SEPTEMBER 18, 2020
FUTURES PUT IN STRONG SHOWING THIS WEEK
Futures put in a strong showing this week. After finishing unchanged on Friday, futures rallied sharply on Monday with high volume and a surge in open interest. The market set a new high on Tuesday at 66.93 cents per pound before prices began to trade in a more sideways fashion. December futures settled at 65.85 cents on Thursday, up 104 points for the week. Daily trading volume was strong Monday and Tuesday but fell back to average later in the week. Open interest hit a fresh post-COVID high at 221,972, adding 5,280 contracts.
Stocks put in a rare performance this week by managing to trade in a relatively calm, two-sided fashion. The Federal Reserve assured the country that rates will be held near zero for a few more years, which is both a comfort to those needing access to cheap credit and a bother to analysts who see the Federal Reserve underscoring that we have a longer, harder recovery ahead than any of us would like. Treasury yields remain low, revealing investors preference for safety. At the same time, the U.S. Dollar continues to weaken versus other major currencies, which will help to make U.S. goods cheaper in export markets.
This week’s export sales were an impressive 519,600 bales of net new Upland sales and 28,000 bales of Pima. The bulk of the new sales were for China, which ordered another 440,900 bales of Upland and 12,600 bales of Pima. Mexico was second largest buyer at 20,000 bales, followed by Pakistan with 17,600, and Vietnam with 11,300. Shippers exported 204,400 bales of Upland and Pima combined. Accumulated exports are at their highest ever for the sixth week of the marketing year.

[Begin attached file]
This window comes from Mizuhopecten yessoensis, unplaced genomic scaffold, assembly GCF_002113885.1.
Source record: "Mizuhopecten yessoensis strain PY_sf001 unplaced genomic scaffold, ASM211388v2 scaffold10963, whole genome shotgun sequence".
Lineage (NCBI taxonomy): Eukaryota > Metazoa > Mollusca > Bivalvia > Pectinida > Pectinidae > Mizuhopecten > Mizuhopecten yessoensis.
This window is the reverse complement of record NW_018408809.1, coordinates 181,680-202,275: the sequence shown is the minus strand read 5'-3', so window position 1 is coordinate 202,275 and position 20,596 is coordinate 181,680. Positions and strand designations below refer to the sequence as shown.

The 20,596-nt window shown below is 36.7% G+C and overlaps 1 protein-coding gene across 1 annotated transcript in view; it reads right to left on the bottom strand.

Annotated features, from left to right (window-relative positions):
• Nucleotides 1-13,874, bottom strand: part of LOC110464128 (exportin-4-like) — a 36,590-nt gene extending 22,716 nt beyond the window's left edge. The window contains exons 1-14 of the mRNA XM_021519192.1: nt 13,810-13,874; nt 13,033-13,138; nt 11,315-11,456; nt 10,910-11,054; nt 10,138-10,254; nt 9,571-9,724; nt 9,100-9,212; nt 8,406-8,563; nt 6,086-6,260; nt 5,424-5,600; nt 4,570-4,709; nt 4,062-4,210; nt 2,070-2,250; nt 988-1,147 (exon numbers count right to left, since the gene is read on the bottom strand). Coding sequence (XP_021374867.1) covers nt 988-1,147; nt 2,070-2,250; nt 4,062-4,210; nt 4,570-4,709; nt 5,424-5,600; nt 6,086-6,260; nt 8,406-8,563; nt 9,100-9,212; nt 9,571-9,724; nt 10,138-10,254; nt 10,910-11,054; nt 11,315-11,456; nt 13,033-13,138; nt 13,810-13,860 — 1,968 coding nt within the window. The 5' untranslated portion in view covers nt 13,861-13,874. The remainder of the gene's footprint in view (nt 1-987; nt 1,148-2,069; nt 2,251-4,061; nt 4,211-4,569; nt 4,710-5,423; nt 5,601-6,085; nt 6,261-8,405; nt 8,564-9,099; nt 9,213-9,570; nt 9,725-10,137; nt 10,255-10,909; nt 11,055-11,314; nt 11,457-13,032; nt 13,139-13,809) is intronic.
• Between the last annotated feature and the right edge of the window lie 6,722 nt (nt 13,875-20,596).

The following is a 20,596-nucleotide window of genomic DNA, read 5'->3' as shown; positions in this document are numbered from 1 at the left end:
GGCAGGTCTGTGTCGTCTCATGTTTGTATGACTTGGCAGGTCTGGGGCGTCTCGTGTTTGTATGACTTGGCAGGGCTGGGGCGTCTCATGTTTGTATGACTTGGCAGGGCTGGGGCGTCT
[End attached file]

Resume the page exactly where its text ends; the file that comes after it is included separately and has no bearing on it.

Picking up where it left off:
CROP CONDITIONS AND WEATHER
This week’s Crop Progress and Condition report showed slight improvement on the lower end of the crop, with 4% of the cotton belt moving from “very poor” to “poor”. Unfortunately, it looks like that slight improvement will have been undone this week. From a system with only 20% chance of forming a cyclone just last week, Sally rapidly developed into a hurricane and slammed into the Alabama-Florida border coast. The entire Florida Panhandle received flooding rains with large portions hammered by 20+ inches of rainfall. The storm also brought high winds well into southern Alabama. Although it is early, the combination of winds and flooding are expected to have wiped out a large portion of the crop in that area. Even southwest Georgia got a bit more rain than expected, and there may be some losses there as well. As of last Sunday, the USDA reported 55% of Alabama’s crop with open bolls, 33% of Florida’s and 52% of Georgia’s.
West Texas, Oklahoma and Kansas have a sunny and seasonably warm week ahead, with odds of a longer fall improving slightly. The North Delta is likely to continue getting good weather also. Unfortunately, there is another system in the southern Gulf of Mexico that seems likely to develop. There is also very little certainty about what path the storm may take at this point, which makes it very difficult to say where the unwelcome wind and precipitation will land.
THE WEEK AHEAD
Traders are still watching closely for tropical storms in both the Atlantic and the Gulf of Mexico, especially since the speed of Sally’s formation really surprised the market. Crop Progress and Conditions will be combed over closely on Monday afternoon as analysts try to glean more information about potential damage from the storm. Besides the action in the outside markets, Thursday’s Export Sales Report is the next focal point in the coming week.
IN THE WEEK AHEAD: